Occupy Philly working groups held a press conference today at 1 p.m. in response to Mayor Michael Nutter’s weekend comments, in which he came out with a new, harsh tone toward the movement, saying they had changed and become radicalized. He also expressed worry about an alleged rape which occurred Saturday night.
Today’s press conference, it was said by Occupy Philly representatives, was held “to correct inaccuracies made by Mayor Nutter yesterday about our occupation.”
“We haven’t changed, the mayor has,” said Gwen Snyder, who began the conference. “The mayor’s new tone is an attempt to shift focus from the real source of the problems impacting our city.”
In addition, Jody Dodd from the Legal working group said Occupy had been repeatedly emailing the city, asking about their potential move to Thomas Paine Plaza, though the city stopped responding, which is why they voted to stay on Friday. They gave out press packets detailing these emails, as well.
“[We’ve sent] emails and phone calls to collect info on alternative sites regarding a move,” said Dodd. “We received no response…we have not changed. The mayor’s attitude has.”
Later, Amanda Geraci of the women’s caucus expressed concern that members of Occupy Philly had told police of a potential sexual predator lurking at Dilworth Plaza, and were “met with statements form police, such as follows; ‘That’s not our job. Get your men to handle it.’”
But, she said, “We are very pleased that Mayor Nutter has had a sudden interest in addressing and confronting sexual assault in our community, and we would like to be made aware of when the next press conference addressing the daily assault that women and oppressed people endure every day occurs.”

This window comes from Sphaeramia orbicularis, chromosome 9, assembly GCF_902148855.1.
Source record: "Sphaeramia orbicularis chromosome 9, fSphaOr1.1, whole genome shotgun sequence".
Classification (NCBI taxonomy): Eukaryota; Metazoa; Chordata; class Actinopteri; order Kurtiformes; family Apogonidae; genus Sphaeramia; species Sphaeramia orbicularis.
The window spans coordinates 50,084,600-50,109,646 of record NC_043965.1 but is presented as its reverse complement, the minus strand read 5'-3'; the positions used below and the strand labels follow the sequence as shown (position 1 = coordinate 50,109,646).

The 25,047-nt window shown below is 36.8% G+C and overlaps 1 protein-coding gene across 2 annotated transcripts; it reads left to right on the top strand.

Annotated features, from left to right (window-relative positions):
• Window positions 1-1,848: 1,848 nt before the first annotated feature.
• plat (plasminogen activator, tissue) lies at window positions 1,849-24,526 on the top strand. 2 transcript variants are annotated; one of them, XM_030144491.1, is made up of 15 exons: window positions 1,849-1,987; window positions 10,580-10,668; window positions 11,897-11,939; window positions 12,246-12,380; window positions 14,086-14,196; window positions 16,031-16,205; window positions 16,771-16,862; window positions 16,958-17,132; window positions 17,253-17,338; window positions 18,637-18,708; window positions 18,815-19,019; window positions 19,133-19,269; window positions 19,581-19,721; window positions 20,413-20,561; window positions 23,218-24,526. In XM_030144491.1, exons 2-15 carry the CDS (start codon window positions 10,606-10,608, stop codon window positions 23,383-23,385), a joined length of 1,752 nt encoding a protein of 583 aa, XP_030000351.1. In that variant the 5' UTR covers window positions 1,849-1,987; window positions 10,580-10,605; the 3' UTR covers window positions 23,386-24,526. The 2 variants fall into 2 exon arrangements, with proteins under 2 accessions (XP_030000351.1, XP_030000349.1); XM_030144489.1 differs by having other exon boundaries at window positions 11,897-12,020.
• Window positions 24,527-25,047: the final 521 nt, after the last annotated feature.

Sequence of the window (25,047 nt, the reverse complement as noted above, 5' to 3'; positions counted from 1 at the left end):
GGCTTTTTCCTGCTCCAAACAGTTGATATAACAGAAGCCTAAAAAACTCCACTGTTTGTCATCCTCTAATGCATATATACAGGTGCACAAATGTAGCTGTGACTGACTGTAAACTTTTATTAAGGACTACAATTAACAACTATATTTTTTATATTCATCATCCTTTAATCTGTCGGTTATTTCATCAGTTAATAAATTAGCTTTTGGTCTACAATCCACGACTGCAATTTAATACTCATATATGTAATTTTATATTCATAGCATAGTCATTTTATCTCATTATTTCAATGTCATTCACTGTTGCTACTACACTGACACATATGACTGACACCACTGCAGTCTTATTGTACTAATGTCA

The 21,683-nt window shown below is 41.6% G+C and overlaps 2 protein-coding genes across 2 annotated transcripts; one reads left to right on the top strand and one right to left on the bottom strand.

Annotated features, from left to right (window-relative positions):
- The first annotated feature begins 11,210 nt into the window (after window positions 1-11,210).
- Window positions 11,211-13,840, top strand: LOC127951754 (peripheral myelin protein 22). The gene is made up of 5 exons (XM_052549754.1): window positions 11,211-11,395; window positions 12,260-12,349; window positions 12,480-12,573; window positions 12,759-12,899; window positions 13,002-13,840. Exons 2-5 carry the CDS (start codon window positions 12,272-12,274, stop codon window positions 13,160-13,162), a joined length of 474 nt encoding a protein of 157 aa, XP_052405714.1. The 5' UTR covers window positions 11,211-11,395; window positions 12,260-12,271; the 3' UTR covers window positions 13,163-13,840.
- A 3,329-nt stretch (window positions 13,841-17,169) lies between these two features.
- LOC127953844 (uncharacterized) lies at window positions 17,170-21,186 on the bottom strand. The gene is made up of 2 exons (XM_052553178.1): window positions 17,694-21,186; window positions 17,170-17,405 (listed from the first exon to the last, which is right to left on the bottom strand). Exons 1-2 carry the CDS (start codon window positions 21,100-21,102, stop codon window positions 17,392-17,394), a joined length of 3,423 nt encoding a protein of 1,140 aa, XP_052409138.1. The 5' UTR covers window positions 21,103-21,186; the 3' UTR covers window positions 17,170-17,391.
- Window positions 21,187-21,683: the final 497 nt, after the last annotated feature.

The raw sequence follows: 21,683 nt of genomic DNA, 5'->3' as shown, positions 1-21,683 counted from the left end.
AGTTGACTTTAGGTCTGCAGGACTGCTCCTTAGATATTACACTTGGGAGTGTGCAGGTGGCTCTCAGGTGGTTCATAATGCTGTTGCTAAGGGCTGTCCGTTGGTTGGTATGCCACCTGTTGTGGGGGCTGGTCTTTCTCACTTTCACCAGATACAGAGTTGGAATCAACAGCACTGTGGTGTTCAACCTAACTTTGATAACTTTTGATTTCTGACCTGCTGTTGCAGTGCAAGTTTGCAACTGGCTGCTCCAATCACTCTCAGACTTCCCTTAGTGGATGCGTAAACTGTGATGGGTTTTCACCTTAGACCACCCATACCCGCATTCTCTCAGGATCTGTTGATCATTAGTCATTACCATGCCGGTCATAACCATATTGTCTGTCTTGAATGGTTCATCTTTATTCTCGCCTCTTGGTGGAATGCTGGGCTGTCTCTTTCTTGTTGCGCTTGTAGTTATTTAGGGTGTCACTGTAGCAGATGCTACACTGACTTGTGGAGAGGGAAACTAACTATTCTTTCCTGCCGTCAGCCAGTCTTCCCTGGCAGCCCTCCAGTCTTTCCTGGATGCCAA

I met with a homeless member of the camp after the press conference, who said he’s been Occupying Dilworth Plaza “before this happened,” and called the mayor’s want to kick out the movement a “breach of contract.”
“How do you just evict people?” he said. “Plus, there are homeless people that have been here for 25 years. Since when is it illegal to be homeless? And if it is, fix the problem. The city has [thousands] of vacant buildings…Give people a chance to fix it up and get a roof over their head.”
A licensed carpenter, he’s angry about the planned construction. “You’re telling me a $55 million dollar skating rink is more important than feeding the homeless? Getting them medication?” he said.
And he said he’s not moving when a potential decamping occurs—but doesn’t think the city will conduct its own decamp the way some other cities have.
“I don’t think this city wants to do [what happened in Oakland] considering their history,” he said. “I think our officials are a little more savvy than that. But if they’re stupid enough to do that…” He drifts out. “This is the United States-of-freaking-America. How is any of this possible?”